In recent decades, our largest Woodpecker, the crow sized Pileated Woodpecker, has been an increasingly common sight in our region and at the Nature Preserve. Wherever there is forested landscape containing at least some proportion of mature trees, this species should be there. As is the case with many birds, you usually hear them before you see them, whether it’s their loud drumming or their sharp staccato calls.
|A Pileated male visits a well exploited tree|
When they excavate a tree containing a colony of carpenter ants, that too can be very loud; the sound could be mistaken for someone building a house in the woods. Dead trees and dead parts of live trees are most often selected for demolition by these woodpeckers, since dead wood is generally used by their insect prey. If you’ve ever seen the Pileated hammering away at a tree, you would’ve seen large wood chips flying off in all directions as they are chiseled off by the most powerful chisel wielded by any North American wild animal. Other than humans, only beavers can make such a large impact on a tree.
|Female Pileated comes back to the nest with a beak full of larvea|
I’ve found several active nests of this species over the past few years. Like many other bird species, the Pileated do not always appreciate people taking an interest in their dwellings. I found that out for myself when I tried to take some video of a nest; the parents got quite perturbed and wouldn’t approach the nest tree while I was there. A note to bird lovers: please do not linger at an active nest site (of any bird) for more than a few minutes, especially if the parents are keeping their distance from the nest, scolding you or giving alarm calls. The last thing that we want to do is stop parent birds from feeding their young. I did manage to get video footage of the nest, but I did it remotely, by leaving my camera on and pointed at the nest hole while I stood far back.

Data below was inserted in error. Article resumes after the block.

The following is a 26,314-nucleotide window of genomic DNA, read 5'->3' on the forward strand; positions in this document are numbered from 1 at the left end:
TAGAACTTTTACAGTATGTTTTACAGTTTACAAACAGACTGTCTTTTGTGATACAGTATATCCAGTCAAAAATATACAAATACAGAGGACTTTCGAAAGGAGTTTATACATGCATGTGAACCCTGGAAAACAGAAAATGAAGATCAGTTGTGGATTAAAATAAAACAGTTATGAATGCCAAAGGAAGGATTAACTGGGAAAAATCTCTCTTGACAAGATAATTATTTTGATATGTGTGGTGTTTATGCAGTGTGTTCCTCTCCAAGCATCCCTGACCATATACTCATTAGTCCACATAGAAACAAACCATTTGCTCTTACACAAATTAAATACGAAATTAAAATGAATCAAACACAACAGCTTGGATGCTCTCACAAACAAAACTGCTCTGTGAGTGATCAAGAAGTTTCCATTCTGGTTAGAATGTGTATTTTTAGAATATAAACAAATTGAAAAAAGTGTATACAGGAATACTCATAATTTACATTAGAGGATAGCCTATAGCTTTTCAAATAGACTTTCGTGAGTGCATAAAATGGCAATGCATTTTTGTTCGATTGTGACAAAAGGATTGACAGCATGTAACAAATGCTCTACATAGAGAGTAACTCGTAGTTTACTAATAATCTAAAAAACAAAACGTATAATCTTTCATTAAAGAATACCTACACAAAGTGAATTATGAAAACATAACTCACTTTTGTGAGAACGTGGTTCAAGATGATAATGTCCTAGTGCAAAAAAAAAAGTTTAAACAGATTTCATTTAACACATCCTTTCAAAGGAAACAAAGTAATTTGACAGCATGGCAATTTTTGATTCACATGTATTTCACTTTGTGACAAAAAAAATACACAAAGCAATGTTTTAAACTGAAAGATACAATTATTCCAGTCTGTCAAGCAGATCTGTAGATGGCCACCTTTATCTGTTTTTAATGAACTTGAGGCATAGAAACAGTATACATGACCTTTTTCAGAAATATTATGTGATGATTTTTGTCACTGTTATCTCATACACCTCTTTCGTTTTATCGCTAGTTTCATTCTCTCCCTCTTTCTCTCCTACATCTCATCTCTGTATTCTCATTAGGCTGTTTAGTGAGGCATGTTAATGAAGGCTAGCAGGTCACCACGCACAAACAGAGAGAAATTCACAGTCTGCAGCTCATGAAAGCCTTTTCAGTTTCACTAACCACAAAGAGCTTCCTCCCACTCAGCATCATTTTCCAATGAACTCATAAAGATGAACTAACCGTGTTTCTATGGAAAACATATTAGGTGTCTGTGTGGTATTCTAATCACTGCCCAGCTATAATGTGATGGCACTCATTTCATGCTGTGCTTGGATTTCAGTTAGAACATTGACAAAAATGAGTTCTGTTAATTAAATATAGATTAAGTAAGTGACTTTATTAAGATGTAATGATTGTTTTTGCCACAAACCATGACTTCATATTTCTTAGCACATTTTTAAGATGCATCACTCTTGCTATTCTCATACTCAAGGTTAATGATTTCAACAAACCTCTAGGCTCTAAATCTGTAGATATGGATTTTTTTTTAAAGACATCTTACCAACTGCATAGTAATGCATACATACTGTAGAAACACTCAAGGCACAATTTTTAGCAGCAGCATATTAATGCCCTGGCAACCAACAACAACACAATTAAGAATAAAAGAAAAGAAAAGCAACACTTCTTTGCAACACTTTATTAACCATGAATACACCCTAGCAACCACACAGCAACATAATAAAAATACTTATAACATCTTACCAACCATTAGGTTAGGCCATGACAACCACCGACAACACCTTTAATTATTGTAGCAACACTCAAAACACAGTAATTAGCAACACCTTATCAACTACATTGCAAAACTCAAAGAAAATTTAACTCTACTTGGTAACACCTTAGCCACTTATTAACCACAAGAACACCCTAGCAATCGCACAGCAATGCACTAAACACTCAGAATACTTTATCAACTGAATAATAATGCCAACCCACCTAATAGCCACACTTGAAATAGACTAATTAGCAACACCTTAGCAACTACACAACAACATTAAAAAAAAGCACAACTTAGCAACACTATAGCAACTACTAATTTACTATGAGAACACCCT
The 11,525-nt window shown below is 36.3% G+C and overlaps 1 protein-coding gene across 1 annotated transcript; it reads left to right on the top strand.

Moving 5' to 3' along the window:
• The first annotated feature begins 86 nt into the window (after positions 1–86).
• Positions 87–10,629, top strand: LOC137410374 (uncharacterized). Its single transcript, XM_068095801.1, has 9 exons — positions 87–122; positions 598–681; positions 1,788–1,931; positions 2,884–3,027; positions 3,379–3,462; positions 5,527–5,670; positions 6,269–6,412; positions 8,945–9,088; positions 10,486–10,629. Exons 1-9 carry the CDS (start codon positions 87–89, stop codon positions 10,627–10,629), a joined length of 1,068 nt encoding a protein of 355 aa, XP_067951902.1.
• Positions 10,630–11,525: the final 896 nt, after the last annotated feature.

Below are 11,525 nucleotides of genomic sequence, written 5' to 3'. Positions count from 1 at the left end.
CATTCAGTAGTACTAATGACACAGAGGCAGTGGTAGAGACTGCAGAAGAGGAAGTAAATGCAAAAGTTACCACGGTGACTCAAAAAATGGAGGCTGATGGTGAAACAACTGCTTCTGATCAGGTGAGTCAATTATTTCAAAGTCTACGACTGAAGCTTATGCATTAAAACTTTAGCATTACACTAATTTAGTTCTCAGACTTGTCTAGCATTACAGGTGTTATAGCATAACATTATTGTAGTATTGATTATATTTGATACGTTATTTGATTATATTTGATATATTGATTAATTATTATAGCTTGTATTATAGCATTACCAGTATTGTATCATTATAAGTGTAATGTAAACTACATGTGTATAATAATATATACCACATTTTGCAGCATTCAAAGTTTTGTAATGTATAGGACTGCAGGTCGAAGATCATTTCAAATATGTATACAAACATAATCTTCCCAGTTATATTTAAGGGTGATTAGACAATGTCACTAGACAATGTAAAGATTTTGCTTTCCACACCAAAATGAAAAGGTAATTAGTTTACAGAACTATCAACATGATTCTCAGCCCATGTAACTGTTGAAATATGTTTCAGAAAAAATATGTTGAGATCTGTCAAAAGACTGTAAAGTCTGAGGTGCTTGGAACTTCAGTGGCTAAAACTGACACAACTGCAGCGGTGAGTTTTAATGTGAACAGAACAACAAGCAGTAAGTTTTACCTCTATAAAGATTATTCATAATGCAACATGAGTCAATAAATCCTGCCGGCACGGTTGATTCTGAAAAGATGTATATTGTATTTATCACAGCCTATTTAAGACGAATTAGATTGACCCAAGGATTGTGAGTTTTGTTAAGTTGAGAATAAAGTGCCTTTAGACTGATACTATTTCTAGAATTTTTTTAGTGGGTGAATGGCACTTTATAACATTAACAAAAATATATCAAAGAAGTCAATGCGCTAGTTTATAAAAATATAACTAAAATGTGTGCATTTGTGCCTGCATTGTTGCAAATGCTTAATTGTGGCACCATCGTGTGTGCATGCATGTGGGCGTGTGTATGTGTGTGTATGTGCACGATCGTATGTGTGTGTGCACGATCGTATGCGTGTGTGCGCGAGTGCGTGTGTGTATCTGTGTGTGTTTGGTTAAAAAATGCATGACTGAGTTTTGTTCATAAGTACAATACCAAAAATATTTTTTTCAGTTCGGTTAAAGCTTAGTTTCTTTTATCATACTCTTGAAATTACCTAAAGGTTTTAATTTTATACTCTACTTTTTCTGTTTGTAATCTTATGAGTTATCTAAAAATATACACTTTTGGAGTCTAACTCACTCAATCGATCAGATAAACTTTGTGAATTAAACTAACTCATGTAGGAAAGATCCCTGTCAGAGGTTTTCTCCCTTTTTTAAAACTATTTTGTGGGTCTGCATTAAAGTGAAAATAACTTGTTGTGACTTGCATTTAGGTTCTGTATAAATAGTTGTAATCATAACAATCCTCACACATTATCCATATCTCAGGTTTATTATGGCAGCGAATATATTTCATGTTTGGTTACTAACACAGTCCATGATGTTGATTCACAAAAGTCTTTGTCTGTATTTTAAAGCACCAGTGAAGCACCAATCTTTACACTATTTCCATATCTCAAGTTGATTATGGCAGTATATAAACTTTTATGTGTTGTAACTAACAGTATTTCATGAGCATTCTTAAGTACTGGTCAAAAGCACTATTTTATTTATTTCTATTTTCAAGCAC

|A nestling loudly begs to be fed|
Pileated Woodpeckers behave at the nest in a manner quite similar to other woodpeckers. The young nestlings inside the tree beg almost incessantly. By doing this they are encouraging their parents to continue to feed them. One could assume that these calls also bring in predators, although few would likely want to tangle with an adult Pileated’s formidable bill. Inside the tree cavity the nestlings vie for the top position at the rim of hole, since a chick perched there would be first in line for incoming food brought by the parents. There’s usually just room for one in this top position and so squabbles between siblings often take place. Bear in mind, a nestling with a prime rim-side seat would likely be standing on top of his brothers and sisters -but they too should get their turn up top.
|The wary male guards the nest area|
The parent Pileated, again, like other woodpeckers, usually regurgitates food directly down their youngster’s throat, so part of a young woodpecker’s job description is to be a sword swallower.
When the Pileated is done with its nest hole, the abandoned tree cavity makes an excellent home for other wildlife. Famously, Wood Ducks rely on this large woodpecker to provide them with nest holes. Screech Owls, Saw Whet Owls and many small mammals also could consider the Pileated Woodpecker to be their own private contractor. They work cheap too.
The Pileated became quite rare in Central New York after the land was deforested in the 1800s. It wasn’t until maturing forest cover returned to the landscape that this woodpecker’s population was able to recover.
|Marsh Marigold blooms in the wetlands|
|Toadshade Trillium continues to bloom in the woods|
|White Trillium thrives in a protected woodland garden|
Woodland wildflowers continue to bloom at the Preserve. White Trillium, Jack-in-the-Pulpit, Goldenseal and Woodland Phlox were all found in recent days. Marsh Marigold is blooming in the wetlands.